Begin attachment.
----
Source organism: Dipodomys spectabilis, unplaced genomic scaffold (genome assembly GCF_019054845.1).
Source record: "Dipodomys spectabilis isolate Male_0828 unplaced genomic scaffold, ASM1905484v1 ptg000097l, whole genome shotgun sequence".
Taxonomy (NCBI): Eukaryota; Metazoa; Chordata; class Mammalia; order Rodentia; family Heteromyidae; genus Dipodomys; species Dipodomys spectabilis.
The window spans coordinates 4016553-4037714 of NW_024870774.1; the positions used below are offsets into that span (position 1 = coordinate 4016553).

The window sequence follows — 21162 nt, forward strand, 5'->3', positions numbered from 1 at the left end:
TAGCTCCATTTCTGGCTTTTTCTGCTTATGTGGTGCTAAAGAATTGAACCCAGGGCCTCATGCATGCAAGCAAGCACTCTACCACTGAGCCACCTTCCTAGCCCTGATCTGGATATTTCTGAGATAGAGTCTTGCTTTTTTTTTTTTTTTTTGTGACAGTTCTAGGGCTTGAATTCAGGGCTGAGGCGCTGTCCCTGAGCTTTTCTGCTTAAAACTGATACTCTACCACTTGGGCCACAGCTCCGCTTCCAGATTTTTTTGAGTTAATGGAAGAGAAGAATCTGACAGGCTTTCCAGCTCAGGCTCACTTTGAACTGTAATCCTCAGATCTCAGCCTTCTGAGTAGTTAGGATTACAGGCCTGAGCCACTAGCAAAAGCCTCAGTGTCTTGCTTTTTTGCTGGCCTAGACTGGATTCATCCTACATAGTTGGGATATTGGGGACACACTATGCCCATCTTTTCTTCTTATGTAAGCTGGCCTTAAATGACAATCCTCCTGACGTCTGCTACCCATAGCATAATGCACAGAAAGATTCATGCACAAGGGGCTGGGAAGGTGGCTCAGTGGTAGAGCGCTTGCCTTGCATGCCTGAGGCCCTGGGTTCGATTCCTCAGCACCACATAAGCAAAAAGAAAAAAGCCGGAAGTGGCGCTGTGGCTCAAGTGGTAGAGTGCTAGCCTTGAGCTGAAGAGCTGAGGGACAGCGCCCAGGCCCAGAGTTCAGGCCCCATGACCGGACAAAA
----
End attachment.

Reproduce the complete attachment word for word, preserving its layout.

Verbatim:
Source organism: Dipodomys spectabilis, unplaced genomic scaffold (genome assembly GCF_019054845.1).
Source record: "Dipodomys spectabilis isolate Male_0828 unplaced genomic scaffold, ASM1905484v1 ptg000097l, whole genome shotgun sequence".
Taxonomy (NCBI): Eukaryota; Metazoa; Chordata; class Mammalia; order Rodentia; family Heteromyidae; genus Dipodomys; species Dipodomys spectabilis.
The window spans coordinates 4016553-4037714 of NW_024870774.1; the positions used below are offsets into that span (position 1 = coordinate 4016553).

The window sequence follows — 21162 nt, forward strand, 5'->3', positions numbered from 1 at the left end:
TAGCTCCATTTCTGGCTTTTTCTGCTTATGTGGTGCTAAAGAATTGAACCCAGGGCCTCATGCATGCAAGCAAGCACTCTACCACTGAGCCACCTTCCTAGCCCTGATCTGGATATTTCTGAGATAGAGTCTTGCTTTTTTTTTTTTTTTTTGTGACAGTTCTAGGGCTTGAATTCAGGGCTGAGGCGCTGTCCCTGAGCTTTTCTGCTTAAAACTGATACTCTACCACTTGGGCCACAGCTCCGCTTCCAGATTTTTTTGAGTTAATGGAAGAGAAGAATCTGACAGGCTTTCCAGCTCAGGCTCACTTTGAACTGTAATCCTCAGATCTCAGCCTTCTGAGTAGTTAGGATTACAGGCCTGAGCCACTAGCAAAAGCCTCAGTGTCTTGCTTTTTTGCTGGCCTAGACTGGATTCATCCTACATAGTTGGGATATTGGGGACACACTATGCCCATCTTTTCTTCTTATGTAAGCTGGCCTTAAATGACAATCCTCCTGACGTCTGCTACCCATAGCATAATGCACAGAAAGATTCATGCACAAGGGGCTGGGAAGGTGGCTCAGTGGTAGAGCGCTTGCCTTGCATGCCTGAGGCCCTGGGTTCGATTCCTCAGCACCACATAAGCAAAAAGAAAAAAGCCGGAAGTGGCGCTGTGGCTCAAGTGGTAGAGTGCTAGCCTTGAGCTGAAGAGCTGAGGGACAGCGCCCAGGCCCAGAGTTCAGGCCCCATGACCGGACAAAA